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Investigations into the officers who dealt with Edward Livingstone revealed ''systemic failures and issues'' among Dunedin police in the lead-up to the tragic deaths of his two children.
The employment investigations which followed the deaths of Bradley (9) and Ellen (6) Livingstone at the hands of their father uncovered breaches of the police code of conduct by officers, a report about police handling of the case has revealed.
Livingstone was the subject of a protection order when he shot his children on January 15, 2014, with a stolen 12-gauge Stoeger shotgun in the Kiwi St, St Leonards, home they shared with their mother, Livingstone's estranged wife, Katharine Webb.
The report, ''The Livingstone Family Violence Investigation Report: Adequacy of Dunedin police service delivery'', written by then Detective Inspector Virginia Le Bas, now national manager, organised crime, revealed that at the time of the tragedy:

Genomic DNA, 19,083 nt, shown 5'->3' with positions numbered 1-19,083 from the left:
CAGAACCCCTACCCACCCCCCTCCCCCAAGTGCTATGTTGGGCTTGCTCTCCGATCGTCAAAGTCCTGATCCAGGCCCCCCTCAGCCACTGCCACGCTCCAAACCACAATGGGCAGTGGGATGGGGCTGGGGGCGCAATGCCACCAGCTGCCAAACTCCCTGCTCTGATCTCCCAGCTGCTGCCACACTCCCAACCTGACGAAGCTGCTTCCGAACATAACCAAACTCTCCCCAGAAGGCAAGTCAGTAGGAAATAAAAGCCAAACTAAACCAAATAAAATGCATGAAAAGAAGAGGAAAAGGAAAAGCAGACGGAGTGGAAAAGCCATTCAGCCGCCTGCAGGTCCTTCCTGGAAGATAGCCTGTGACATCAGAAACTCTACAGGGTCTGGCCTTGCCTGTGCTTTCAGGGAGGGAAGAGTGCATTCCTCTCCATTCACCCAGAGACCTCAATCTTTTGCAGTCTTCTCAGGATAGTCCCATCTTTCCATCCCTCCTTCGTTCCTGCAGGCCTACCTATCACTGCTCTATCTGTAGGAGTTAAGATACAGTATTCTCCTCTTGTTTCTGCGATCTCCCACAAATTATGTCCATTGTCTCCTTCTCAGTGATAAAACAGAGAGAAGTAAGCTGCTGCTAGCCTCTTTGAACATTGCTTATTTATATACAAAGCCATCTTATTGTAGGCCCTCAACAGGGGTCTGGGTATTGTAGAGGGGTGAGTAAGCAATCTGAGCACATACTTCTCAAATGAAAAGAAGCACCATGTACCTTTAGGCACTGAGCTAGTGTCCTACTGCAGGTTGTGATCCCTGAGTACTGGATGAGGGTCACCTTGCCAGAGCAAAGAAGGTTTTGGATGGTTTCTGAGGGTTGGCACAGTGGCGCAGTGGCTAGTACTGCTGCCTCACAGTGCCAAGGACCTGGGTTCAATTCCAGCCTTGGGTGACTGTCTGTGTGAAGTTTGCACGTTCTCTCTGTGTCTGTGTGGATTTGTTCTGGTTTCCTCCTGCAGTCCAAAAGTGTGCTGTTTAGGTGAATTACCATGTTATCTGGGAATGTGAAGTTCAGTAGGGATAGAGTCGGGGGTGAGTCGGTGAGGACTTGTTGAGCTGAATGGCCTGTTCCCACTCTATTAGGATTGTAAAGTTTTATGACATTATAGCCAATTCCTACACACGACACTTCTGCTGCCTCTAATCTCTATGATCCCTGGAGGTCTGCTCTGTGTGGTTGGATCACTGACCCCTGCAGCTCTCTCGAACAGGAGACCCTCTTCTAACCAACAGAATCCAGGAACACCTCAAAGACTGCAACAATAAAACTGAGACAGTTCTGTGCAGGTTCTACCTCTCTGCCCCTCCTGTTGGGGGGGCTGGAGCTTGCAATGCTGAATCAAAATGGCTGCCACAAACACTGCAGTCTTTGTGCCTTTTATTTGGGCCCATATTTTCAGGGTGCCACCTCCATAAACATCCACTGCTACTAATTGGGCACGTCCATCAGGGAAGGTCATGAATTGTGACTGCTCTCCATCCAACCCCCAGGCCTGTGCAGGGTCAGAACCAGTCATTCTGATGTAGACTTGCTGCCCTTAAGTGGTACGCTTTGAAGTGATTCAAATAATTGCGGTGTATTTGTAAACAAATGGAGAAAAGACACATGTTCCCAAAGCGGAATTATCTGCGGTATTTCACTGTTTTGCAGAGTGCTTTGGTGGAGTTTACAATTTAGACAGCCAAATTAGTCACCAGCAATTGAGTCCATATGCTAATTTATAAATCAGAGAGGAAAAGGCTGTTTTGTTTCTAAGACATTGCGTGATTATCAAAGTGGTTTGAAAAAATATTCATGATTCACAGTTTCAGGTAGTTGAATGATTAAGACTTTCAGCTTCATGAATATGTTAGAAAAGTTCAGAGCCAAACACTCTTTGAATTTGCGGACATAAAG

One person within Dunedin police was assigned 200 to 300 family violence files without administrative support.
National policy on intimate partner rape was lacking.
Greater leadership in cases of adult sexual assault and family violence in Dunedin was required.
Officers involved in the case breached the police code of conduct.
The information came to light after the release of a summary of the report to the Otago Daily Times. It was released only after an almost 18-month long fight with New Zealand Police through the Official Information Act process and, subsequently, the Ombudsman.
The Ombudsman earlier this month advised police of his final opinion that the information the ODT requested in July last year was of public interest.
Livingstone and Ms Webb separated in May 2013 and a protection order was issued later that month and finalised in August 2013.
The police became aware of several concerning incidents in relation to Livingstone's behaviour to his family, but they were not followed up.